It has 2,400 boarding students, dozens of pitches and the ambitious aim of transforming China into a global soccer powerhouse

China, the world’s most populous country, tends toward the superlative. So, too, with the Evergrande International Football School in southern China’s Guangdong province, which bills itself as the world’s largest such sporting academy. Photographer Kevin Frayer documented life at the sprawling soccer school, which boasts 2,400 boarding students, dozens of fields, Harry Potter towers and coaches “assigned by Real Madrid,” according to Evergrande’s website.

Conceived of by property tycoon Xu Jiayin — who also has ownership stakes in the nation’s most successful football club — the Evergrande academy opened in the fall of 2012 with the decidedly ambitious aim of transforming China into a football dynamo. (Most of the school’s students are boys, but there are some girls.)

China has cultivated athletic dominance in a mind-blowing array of sports by funneling thousands of kids into state-run athletic schools. At the Beijing 2008 Summer Olympics, China topped the gold-medal rankings for the first time. But China remains a men’s soccer laggard, having qualified for the World Cup only once.

Whether the Evergrande school will fulfill its motto of “Boosting China’s football and cultivating football stars” isn’t at all assured. (There is another competing private football academy gathering talent in southern China.) Still, in a country where kids rarely gather for a pickup match, just seeing so many children playing soccer together is a definite game changer.

TIME China

Many Chinese Female Officials Are Turning to Graft to Compensate for Career Frustrations

A woman walks past two Chinese paramilitary police standing guard at Tiananmen Square in Beijing on March 4, 2014 Wang Zhao—AFP/Getty Images

Income inequality and poor promotion prospects drive many members of China's dispirited corps of female cadres to corruption

In the world of Chinese officialdom, it isn’t only the men who loot government coffers for the promise of sex. A splurge on 251 designer handbags and $665,000 racked up on beauty-salon treatments and costly face-lifts? That was the work of corrupt female officials, according to a report in the Beijing News documenting 12 Chinese women investigated for graft in the first half of this year. The alleged dirty dozen includes a former inspector of the Sichuan Red Cross and the vice mayors of the cities of Yichang and Nantong.

The Beijing News included photos of the women under investigation, eliciting a predictable — if dispiriting — stream of online commentary on their looks. “An appearance like that and you can still use your looks to get power?” went one typical online post. Of course, if Chinese male cadres were judged on similar physical standards, they might fare even more poorly. But in a country where wanted ads for female secretaries can specify the age (“only mid-20s”) and beauty (“goose-egg-shaped face”) of any applicants, the judgments were hardly unusual.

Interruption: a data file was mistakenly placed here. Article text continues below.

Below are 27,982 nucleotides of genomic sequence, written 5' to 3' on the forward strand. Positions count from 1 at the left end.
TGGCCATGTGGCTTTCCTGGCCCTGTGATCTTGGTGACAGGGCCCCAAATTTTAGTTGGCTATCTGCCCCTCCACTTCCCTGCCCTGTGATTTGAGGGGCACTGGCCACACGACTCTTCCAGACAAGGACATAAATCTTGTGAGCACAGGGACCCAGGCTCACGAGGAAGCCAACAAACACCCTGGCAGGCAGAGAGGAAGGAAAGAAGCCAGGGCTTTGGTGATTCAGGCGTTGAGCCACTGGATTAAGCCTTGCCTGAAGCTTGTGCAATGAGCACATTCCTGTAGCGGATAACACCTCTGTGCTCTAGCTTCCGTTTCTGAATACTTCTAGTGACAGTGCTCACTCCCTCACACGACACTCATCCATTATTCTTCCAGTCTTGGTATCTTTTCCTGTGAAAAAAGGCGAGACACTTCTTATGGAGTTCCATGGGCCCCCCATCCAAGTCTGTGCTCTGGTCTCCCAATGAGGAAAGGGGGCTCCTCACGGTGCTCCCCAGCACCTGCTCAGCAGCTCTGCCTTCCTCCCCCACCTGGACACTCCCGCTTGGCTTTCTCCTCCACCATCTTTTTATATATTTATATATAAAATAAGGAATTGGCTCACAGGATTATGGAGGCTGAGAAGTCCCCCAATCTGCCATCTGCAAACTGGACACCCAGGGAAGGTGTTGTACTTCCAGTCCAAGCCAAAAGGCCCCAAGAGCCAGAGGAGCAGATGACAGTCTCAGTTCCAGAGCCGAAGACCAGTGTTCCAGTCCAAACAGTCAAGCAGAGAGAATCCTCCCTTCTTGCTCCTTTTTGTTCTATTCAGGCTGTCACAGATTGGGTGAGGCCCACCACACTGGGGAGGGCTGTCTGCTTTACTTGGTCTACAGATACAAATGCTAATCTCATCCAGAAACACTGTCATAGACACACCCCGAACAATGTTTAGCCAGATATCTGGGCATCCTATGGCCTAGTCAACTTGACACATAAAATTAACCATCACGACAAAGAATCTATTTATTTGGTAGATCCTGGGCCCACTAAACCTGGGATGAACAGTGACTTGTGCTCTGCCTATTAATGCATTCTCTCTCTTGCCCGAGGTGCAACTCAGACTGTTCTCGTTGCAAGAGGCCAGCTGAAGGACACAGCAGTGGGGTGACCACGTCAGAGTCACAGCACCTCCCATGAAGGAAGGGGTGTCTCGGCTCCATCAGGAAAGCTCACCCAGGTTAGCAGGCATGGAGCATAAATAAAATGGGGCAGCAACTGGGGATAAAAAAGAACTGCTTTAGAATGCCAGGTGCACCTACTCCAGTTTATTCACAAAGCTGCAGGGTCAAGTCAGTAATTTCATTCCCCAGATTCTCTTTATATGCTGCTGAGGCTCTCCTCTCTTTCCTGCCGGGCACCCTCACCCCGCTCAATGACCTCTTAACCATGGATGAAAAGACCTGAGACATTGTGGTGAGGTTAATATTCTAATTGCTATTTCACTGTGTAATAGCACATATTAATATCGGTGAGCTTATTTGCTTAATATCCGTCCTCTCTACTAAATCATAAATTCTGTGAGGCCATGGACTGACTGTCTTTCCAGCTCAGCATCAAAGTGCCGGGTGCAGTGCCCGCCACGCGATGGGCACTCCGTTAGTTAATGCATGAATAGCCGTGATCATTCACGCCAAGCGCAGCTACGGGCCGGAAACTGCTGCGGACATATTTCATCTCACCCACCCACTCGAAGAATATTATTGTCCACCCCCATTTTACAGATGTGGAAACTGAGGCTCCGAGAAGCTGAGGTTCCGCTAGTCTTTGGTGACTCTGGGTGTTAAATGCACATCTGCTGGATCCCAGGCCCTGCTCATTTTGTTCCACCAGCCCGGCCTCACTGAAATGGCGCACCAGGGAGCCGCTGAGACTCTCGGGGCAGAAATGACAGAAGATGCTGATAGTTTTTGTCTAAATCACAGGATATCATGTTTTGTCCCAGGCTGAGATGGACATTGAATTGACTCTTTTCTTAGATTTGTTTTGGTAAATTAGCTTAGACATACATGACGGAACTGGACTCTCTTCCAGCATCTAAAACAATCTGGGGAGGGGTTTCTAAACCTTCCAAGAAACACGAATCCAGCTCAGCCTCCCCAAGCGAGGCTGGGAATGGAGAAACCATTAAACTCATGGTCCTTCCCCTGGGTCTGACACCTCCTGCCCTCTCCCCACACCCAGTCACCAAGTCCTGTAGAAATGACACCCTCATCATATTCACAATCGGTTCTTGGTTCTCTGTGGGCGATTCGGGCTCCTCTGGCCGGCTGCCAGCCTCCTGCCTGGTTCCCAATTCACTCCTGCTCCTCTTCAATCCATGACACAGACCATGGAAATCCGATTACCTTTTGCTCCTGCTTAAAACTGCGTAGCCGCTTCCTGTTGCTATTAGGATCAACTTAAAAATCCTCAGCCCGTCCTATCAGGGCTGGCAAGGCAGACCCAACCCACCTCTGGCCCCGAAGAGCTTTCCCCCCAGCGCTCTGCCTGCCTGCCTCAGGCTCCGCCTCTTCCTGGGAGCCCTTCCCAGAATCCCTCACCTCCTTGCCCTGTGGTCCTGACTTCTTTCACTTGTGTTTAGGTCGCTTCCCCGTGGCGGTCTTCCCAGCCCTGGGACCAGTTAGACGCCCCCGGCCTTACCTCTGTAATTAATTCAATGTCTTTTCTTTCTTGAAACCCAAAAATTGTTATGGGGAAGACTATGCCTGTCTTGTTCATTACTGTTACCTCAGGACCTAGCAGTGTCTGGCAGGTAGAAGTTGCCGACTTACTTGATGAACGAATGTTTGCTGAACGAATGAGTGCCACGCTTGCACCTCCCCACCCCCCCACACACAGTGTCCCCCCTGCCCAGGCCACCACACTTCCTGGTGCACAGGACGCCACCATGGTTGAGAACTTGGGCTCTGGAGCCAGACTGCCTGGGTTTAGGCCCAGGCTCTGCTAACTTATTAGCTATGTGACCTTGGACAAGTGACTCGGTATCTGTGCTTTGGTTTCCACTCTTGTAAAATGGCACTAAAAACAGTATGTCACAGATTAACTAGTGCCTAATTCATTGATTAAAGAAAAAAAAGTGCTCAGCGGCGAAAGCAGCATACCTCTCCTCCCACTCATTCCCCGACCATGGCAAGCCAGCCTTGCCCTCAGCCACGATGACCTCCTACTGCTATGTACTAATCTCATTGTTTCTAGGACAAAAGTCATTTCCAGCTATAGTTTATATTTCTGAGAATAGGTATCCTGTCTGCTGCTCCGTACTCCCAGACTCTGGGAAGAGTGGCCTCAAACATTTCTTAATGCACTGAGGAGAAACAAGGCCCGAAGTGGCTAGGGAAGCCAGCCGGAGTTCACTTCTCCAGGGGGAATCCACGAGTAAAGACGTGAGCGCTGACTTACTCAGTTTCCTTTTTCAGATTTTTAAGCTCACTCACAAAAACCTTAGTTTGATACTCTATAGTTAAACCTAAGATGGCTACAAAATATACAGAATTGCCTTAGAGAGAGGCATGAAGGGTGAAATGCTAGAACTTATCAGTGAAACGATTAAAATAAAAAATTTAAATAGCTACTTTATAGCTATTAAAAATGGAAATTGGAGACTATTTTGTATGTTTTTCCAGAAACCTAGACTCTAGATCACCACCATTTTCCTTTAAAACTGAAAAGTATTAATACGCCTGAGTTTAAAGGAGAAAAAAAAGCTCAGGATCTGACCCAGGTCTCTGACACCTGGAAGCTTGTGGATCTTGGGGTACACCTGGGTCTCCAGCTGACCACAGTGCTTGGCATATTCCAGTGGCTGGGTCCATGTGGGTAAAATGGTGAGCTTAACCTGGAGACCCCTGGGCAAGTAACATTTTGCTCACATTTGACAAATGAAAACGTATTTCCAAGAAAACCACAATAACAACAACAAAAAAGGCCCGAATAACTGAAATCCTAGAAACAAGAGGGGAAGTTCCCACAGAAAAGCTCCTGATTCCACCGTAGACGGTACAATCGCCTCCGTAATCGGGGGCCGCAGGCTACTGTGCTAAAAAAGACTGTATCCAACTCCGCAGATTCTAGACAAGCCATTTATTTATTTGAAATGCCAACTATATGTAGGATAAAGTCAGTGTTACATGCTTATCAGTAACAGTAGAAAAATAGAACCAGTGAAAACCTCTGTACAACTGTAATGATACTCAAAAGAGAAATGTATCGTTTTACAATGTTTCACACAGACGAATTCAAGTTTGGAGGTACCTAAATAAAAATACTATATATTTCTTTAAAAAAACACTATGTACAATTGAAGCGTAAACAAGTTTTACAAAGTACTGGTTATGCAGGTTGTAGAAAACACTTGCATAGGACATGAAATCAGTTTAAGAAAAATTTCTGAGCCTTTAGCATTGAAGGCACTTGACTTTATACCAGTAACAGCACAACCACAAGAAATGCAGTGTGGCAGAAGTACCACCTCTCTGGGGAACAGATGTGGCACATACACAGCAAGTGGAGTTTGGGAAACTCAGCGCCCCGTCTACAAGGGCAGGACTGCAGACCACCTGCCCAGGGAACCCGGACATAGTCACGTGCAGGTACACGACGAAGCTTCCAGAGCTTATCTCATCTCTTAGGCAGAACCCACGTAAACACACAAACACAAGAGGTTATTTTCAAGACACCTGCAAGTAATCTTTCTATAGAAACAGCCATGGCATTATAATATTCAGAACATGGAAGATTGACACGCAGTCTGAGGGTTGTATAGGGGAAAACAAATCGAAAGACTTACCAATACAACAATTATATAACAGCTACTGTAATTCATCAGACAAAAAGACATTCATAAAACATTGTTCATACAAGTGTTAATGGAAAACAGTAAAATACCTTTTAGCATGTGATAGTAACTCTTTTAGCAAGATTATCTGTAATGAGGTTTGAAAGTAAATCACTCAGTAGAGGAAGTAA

Chairman Mao famously opined that women hold up half the sky, but socialist equality is hard to find in government hierarchies. Not a single woman has made it to the Politburo’s Standing Committee, which rules China. The 25-member Politburo itself only boasts a couple of women. Despite the fact that Chinese women are ever more educated, communist-era quotas on female political participation aren’t enforced. Notorious Chinese women — such as Jiang Qing, Mao’s wife who helped orchestrate the Cultural Revolution, and Gu Kailai, the murderous wife of disgraced politician Bo Xilai — are sometimes portrayed as the downfalls of their powerful husbands. Their precursor in stereotype is the Empress Dowager Cixi, whose reign over the waning Qing dynasty has been reduced in some Chinese lore to the perils of leaving an empire in a woman’s hands.

In terms of their ability to break public trust, however, modern-day Chinese women may be growing as industrious as their male colleagues. The Beijing News referred to testimony from the Supreme People’s Procuratorate that found a 33% increase in job-related crimes by female government workers, when comparing 2013 with 2009. In his report, Yang Jing, from the Supreme People’s Procuratorate’s job-related crime-prevention office, wrote:

In order to achieve good results in work, females often have to put in a lot of more effort than males do. When they see that their efforts and contributions don’t match their pay, and that there is no hope for promotion, a lot of them lose their psychological balance. They then turn to using their power to get benefits. They either use their power to help others gain profit or cooperate with male government officials and become their accomplices in job-related crimes.

Yang’s analysis ended with a Mars-Venus take on official chicanery:

Males have power and want sex, so they use their power to trade for sex. Females use sex to gain power, and then use their power for corruption.

— With reporting by Chengcheng Jiang / Beijing